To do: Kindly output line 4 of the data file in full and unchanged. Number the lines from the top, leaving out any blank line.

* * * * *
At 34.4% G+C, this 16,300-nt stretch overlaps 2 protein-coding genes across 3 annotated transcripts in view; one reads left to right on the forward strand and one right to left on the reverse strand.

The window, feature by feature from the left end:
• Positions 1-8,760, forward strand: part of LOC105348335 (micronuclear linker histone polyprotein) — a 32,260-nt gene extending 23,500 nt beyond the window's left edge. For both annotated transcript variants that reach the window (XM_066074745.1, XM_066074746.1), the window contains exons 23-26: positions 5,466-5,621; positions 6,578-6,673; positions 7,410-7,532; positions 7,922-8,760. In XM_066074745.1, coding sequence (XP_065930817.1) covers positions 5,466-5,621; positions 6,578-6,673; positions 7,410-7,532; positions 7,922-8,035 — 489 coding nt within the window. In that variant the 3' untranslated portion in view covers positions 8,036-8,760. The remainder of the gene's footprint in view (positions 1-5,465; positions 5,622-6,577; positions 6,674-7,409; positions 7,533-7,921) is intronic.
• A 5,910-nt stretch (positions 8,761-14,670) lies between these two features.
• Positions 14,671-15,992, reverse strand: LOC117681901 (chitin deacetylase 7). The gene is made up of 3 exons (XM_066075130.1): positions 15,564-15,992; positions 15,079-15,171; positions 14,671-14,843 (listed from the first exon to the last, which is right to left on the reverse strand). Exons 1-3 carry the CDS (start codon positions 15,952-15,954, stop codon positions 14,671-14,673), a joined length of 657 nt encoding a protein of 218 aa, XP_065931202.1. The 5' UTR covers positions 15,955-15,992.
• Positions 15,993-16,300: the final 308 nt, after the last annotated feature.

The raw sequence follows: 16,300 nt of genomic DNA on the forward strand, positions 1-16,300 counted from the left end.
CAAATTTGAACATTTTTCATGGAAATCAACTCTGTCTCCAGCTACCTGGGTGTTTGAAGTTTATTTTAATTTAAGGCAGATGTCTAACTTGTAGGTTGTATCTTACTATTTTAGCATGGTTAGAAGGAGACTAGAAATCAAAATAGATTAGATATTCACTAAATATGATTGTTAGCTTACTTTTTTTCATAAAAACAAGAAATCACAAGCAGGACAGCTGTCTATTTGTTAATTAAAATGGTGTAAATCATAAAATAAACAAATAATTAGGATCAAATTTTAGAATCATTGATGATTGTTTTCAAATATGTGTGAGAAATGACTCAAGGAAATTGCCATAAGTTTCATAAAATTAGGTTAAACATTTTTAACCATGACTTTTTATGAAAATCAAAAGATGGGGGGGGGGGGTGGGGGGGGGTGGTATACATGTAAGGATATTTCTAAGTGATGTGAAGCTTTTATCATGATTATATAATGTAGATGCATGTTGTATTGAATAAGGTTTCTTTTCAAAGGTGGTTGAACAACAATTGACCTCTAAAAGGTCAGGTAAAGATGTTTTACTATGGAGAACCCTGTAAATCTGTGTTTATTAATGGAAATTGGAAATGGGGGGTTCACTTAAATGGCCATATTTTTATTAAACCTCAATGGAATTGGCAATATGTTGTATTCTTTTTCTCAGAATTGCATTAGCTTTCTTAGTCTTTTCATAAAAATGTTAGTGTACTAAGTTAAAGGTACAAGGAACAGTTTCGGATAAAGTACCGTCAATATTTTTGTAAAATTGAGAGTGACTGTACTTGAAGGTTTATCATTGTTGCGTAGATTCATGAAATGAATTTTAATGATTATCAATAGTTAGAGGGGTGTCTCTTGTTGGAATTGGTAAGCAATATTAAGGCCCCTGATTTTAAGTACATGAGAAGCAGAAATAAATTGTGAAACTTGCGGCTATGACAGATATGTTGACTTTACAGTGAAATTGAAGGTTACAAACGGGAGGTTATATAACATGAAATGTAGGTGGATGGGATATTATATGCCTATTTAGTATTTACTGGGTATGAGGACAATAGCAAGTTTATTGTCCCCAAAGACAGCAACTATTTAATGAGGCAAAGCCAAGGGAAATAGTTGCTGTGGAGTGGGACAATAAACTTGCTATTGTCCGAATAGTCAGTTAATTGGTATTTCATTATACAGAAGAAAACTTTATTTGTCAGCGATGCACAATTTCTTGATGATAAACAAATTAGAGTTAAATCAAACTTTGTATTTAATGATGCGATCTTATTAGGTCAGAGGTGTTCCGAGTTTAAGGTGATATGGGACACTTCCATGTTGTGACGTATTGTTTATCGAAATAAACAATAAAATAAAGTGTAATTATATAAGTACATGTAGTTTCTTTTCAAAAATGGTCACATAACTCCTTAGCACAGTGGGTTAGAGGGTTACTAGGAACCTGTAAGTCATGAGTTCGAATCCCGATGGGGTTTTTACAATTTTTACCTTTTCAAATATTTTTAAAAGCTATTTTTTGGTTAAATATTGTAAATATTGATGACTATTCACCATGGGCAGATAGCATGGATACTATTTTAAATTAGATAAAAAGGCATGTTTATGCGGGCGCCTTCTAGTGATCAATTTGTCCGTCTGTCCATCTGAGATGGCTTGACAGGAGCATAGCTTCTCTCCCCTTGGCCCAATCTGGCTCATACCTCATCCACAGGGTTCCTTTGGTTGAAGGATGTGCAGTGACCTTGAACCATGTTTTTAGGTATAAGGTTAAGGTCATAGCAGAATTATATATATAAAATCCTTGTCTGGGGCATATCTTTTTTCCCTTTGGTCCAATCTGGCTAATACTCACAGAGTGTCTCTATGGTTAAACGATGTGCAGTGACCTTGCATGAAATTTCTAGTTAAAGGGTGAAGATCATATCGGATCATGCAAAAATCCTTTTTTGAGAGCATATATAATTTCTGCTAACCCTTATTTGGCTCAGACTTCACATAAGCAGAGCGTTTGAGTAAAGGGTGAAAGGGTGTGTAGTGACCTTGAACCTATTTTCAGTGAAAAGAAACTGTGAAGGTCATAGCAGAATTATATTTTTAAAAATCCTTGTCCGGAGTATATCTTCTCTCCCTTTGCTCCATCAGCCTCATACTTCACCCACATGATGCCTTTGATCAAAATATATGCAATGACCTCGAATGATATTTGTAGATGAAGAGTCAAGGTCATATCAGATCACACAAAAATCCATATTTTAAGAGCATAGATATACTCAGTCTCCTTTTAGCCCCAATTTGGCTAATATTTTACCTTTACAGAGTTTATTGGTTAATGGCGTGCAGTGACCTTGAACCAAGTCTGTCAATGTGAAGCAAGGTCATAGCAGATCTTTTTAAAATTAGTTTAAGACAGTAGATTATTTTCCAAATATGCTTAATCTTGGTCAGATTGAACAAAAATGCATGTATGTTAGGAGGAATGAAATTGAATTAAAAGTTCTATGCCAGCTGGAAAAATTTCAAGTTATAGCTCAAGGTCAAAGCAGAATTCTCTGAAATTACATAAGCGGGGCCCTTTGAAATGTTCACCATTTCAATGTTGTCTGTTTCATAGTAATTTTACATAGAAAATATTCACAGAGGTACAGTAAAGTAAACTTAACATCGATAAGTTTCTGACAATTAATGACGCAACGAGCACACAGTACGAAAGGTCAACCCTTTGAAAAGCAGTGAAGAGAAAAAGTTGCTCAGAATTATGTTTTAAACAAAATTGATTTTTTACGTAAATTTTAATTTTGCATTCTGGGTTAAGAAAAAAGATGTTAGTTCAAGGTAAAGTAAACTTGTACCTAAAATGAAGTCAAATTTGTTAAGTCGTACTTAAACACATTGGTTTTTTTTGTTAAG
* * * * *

• A 5,910-nt stretch (positions 8,761-14,670) lies between these two features.